The errors and mistakes that group members are subject to are legion. Group members are stubborn, egotistical, overly confident, lazy, incompetent, naïve, conformist, or easily influenced by a leader. They engage in all sorts of cognitive heuristics related to groupthink, the confirmation hypothesis, the availability hypothesis, negativity bias, and a host of other information processing plagues. In fact, one might assume that these group participants are best left out of the decision-making process.

But despite all these cognitive pitfalls deliberation is still crucial for democracy and the simple truth is that many of our decisions are not subject to deliberation at all. Moreover, students beginning in the early stages of their education are not taught how to adopt a deliberative stance. There are many things about living in a political culture that are required such as organizing, campaigning, arguing, or negotiating but the list rarely includes deliberation. Deliberation is about reflection, inclusion, and quality argument made in the public sphere. It is the process most suited for quality preference formation.


About Donald Ellis

Professor emeritus at the University of Hartford.

Posted on June 25, 2015, in Communication and Conflict Resolution. Bookmark the permalink. 1 Comment.

  1. A nice piece this one. I like the use of the phrase, “shrinking gaps of indeterminacy”. The piece led me to consider lots of arguments in favor of the phrase, and many that show how mild that is when one tries to assess how much the gap has been closed by “successful” communication.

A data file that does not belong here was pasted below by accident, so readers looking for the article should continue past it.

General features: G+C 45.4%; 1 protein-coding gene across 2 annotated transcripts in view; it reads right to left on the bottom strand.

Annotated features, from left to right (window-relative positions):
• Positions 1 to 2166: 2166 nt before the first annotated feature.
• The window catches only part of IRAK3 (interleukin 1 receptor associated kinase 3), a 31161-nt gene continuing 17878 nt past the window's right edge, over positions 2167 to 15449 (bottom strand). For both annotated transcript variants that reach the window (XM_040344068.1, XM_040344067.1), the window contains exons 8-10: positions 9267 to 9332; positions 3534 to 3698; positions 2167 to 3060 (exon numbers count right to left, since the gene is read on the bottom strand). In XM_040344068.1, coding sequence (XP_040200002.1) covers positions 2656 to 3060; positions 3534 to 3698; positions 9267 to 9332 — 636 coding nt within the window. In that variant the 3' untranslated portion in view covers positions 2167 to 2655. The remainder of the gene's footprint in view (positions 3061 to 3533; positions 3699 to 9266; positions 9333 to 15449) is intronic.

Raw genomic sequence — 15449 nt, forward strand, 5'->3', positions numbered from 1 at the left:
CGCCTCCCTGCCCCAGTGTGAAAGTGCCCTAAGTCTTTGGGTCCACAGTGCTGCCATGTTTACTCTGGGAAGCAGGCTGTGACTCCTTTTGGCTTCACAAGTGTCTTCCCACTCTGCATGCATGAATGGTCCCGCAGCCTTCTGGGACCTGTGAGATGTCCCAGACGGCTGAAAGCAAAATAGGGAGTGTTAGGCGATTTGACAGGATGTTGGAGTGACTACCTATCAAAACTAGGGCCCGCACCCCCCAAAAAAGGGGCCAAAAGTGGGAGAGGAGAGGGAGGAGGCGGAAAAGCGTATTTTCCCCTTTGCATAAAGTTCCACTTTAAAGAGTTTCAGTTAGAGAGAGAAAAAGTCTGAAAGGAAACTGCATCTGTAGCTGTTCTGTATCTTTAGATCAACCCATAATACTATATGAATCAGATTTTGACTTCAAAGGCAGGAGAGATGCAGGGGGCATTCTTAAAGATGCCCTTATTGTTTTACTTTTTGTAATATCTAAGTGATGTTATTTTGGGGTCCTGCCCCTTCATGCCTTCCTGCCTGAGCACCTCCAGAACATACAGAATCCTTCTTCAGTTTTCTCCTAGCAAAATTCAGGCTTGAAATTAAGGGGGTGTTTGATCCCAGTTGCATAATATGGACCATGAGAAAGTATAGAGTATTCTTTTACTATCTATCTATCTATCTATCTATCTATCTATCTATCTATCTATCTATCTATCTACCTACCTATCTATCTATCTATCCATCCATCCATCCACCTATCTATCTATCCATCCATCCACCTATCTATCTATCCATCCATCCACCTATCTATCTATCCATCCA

Even the first example you use about the ability in some circumstances for a single group member (or just an autonomous individual not in a group) to solve an equation is not that simple. For example, If a group member is the only one with the expertise to boil water (or build a bomb), there can still be lots of disagreements about what vessel to use to get there; that’s political and perforce more complex, immediately.

    The knowledge base, when considered, especially in complex situations, is finite and limited in the decision-making process, even when experts are present, it is my sense, even in these case, that we end up looking at the world through a soda straw, with expert information that is quite scant.

    In the equation example, we need to be more humble, especially when the facts being considered are in the contingent world and not limited to cases of non-referential math and logic.

    To put it simply, some one in the group will not want this object used without paying for it, NIMBY, etc Some experts could even shade the truth about what they know…

    Plato’s allegory of the cave deals with contingent epistemology, making me marvel at how well that ancient essay fares 2500 years later.

    Len Shyles

%d bloggers like this: